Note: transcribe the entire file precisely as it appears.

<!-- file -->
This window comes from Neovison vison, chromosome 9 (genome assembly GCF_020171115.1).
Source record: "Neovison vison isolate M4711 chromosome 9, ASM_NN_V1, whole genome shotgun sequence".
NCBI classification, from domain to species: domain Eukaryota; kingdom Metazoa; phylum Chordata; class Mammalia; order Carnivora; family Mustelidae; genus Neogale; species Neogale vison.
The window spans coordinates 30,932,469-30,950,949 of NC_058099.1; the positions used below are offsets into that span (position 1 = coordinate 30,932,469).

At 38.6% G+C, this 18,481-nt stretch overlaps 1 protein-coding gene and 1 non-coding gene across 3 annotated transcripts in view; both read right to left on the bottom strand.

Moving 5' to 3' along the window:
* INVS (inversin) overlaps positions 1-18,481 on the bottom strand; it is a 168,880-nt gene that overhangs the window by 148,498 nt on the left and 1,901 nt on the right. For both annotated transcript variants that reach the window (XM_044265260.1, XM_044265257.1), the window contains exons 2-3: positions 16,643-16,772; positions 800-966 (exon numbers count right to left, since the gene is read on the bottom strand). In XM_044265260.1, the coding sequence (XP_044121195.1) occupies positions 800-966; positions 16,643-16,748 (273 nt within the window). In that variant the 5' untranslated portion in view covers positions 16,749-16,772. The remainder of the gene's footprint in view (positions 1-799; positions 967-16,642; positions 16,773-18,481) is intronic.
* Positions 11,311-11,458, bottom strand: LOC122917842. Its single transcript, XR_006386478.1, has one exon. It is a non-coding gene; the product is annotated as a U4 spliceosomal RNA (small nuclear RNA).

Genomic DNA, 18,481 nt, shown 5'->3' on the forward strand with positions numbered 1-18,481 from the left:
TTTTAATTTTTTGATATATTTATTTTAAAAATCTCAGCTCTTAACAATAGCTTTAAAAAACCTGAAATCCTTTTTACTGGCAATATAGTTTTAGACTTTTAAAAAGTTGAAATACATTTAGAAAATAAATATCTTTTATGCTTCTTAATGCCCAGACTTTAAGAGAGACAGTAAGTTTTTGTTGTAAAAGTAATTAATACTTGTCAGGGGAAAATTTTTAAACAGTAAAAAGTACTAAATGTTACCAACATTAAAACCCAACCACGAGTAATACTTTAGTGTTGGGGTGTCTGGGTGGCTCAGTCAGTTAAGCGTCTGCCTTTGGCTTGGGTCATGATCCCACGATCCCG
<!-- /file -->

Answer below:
This window comes from Neovison vison, chromosome 9 (genome assembly GCF_020171115.1).
Source record: "Neovison vison isolate M4711 chromosome 9, ASM_NN_V1, whole genome shotgun sequence".
NCBI classification, from domain to species: domain Eukaryota; kingdom Metazoa; phylum Chordata; class Mammalia; order Carnivora; family Mustelidae; genus Neogale; species Neogale vison.
The window spans coordinates 30,932,469-30,950,949 of NC_058099.1; the positions used below are offsets into that span (position 1 = coordinate 30,932,469).

At 38.6% G+C, this 18,481-nt stretch overlaps 1 protein-coding gene and 1 non-coding gene across 3 annotated transcripts in view; both read right to left on the bottom strand.

Moving 5' to 3' along the window:
* INVS (inversin) overlaps positions 1-18,481 on the bottom strand; it is a 168,880-nt gene that overhangs the window by 148,498 nt on the left and 1,901 nt on the right. For both annotated transcript variants that reach the window (XM_044265260.1, XM_044265257.1), the window contains exons 2-3: positions 16,643-16,772; positions 800-966 (exon numbers count right to left, since the gene is read on the bottom strand). In XM_044265260.1, the coding sequence (XP_044121195.1) occupies positions 800-966; positions 16,643-16,748 (273 nt within the window). In that variant the 5' untranslated portion in view covers positions 16,749-16,772. The remainder of the gene's footprint in view (positions 1-799; positions 967-16,642; positions 16,773-18,481) is intronic.
* Positions 11,311-11,458, bottom strand: LOC122917842. Its single transcript, XR_006386478.1, has one exon. It is a non-coding gene; the product is annotated as a U4 spliceosomal RNA (small nuclear RNA).

Genomic DNA, 18,481 nt, shown 5'->3' on the forward strand with positions numbered 1-18,481 from the left:
TTTTAATTTTTTGATATATTTATTTTAAAAATCTCAGCTCTTAACAATAGCTTTAAAAAACCTGAAATCCTTTTTACTGGCAATATAGTTTTAGACTTTTAAAAAGTTGAAATACATTTAGAAAATAAATATCTTTTATGCTTCTTAATGCCCAGACTTTAAGAGAGACAGTAAGTTTTTGTTGTAAAAGTAATTAATACTTGTCAGGGGAAAATTTTTAAACAGTAAAAAGTACTAAATGTTACCAACATTAAAACCCAACCACGAGTAATACTTTAGTGTTGGGGTGTCTGGGTGGCTCAGTCAGTTAAGCGTCTGCCTTTGGCTTGGGTCATGATCCCACGATCCCG